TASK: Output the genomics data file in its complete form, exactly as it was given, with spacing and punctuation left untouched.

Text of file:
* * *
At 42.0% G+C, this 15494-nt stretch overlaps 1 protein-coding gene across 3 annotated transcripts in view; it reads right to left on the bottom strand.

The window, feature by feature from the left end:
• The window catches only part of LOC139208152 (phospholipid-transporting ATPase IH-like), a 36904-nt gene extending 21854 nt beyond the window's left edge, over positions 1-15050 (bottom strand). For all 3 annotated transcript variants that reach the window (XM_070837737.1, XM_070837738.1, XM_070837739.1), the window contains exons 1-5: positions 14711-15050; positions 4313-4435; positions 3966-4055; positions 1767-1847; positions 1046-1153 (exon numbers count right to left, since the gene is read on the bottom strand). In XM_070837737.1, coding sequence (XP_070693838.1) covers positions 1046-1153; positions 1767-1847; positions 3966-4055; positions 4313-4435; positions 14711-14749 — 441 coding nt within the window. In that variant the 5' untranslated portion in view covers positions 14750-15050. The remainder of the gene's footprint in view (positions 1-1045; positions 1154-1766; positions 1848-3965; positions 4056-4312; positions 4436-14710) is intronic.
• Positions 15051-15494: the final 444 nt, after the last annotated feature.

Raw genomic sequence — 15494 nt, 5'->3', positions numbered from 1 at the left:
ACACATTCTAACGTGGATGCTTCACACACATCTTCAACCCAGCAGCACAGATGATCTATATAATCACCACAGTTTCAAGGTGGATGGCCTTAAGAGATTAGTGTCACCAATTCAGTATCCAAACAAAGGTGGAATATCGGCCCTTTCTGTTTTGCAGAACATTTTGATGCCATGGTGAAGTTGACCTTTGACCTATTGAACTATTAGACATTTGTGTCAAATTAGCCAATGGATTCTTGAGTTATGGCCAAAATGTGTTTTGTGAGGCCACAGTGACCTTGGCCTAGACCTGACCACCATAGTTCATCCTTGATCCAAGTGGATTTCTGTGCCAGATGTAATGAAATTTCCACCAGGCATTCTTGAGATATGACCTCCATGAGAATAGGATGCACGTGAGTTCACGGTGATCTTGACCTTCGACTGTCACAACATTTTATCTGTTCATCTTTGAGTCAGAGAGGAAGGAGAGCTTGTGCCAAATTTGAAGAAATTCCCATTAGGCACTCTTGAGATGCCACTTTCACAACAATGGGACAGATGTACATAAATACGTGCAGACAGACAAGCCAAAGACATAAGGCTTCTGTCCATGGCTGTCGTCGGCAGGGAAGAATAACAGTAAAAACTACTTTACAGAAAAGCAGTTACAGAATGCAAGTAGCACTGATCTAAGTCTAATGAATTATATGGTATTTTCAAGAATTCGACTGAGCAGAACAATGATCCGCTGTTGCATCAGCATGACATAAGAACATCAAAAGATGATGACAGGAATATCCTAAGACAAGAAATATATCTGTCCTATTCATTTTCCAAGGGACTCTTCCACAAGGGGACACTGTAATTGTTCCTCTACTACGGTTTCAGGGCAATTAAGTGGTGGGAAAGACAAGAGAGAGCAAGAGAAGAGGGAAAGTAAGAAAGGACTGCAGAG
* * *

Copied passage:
At 42.0% G+C, this 15494-nt stretch overlaps 1 protein-coding gene across 3 annotated transcripts in view; it reads right to left on the bottom strand.

The window, feature by feature from the left end:
• The window catches only part of LOC139208152 (phospholipid-transporting ATPase IH-like), a 36904-nt gene extending 21854 nt beyond the window's left edge, over positions 1-15050 (bottom strand). For all 3 annotated transcript variants that reach the window (XM_070837737.1, XM_070837738.1, XM_070837739.1), the window contains exons 1-5: positions 14711-15050; positions 4313-4435; positions 3966-4055; positions 1767-1847; positions 1046-1153 (exon numbers count right to left, since the gene is read on the bottom strand). In XM_070837737.1, coding sequence (XP_070693838.1) covers positions 1046-1153; positions 1767-1847; positions 3966-4055; positions 4313-4435; positions 14711-14749 — 441 coding nt within the window. In that variant the 5' untranslated portion in view covers positions 14750-15050. The remainder of the gene's footprint in view (positions 1-1045; positions 1154-1766; positions 1848-3965; positions 4056-4312; positions 4436-14710) is intronic.
• Positions 15051-15494: the final 444 nt, after the last annotated feature.

Raw genomic sequence — 15494 nt, 5'->3', positions numbered from 1 at the left:
ACACATTCTAACGTGGATGCTTCACACACATCTTCAACCCAGCAGCACAGATGATCTATATAATCACCACAGTTTCAAGGTGGATGGCCTTAAGAGATTAGTGTCACCAATTCAGTATCCAAACAAAGGTGGAATATCGGCCCTTTCTGTTTTGCAGAACATTTTGATGCCATGGTGAAGTTGACCTTTGACCTATTGAACTATTAGACATTTGTGTCAAATTAGCCAATGGATTCTTGAGTTATGGCCAAAATGTGTTTTGTGAGGCCACAGTGACCTTGGCCTAGACCTGACCACCATAGTTCATCCTTGATCCAAGTGGATTTCTGTGCCAGATGTAATGAAATTTCCACCAGGCATTCTTGAGATATGACCTCCATGAGAATAGGATGCACGTGAGTTCACGGTGATCTTGACCTTCGACTGTCACAACATTTTATCTGTTCATCTTTGAGTCAGAGAGGAAGGAGAGCTTGTGCCAAATTTGAAGAAATTCCCATTAGGCACTCTTGAGATGCCACTTTCACAACAATGGGACAGATGTACATAAATACGTGCAGACAGACAAGCCAAAGACATAAGGCTTCTGTCCATGGCTGTCGTCGGCAGGGAAGAATAACAGTAAAAACTACTTTACAGAAAAGCAGTTACAGAATGCAAGTAGCACTGATCTAAGTCTAATGAATTATATGGTATTTTCAAGAATTCGACTGAGCAGAACAATGATCCGCTGTTGCATCAGCATGACATAAGAACATCAAAAGATGATGACAGGAATATCCTAAGACAAGAAATATATCTGTCCTATTCATTTTCCAAGGGACTCTTCCACAAGGGGACACTGTAATTGTTCCTCTACTACGGTTTCAGGGCAATTAAGTGGTGGGAAAGACAAGAGAGAGCAAGAGAAGAGGGAAAGTAAGAAAGGACTGCAGAG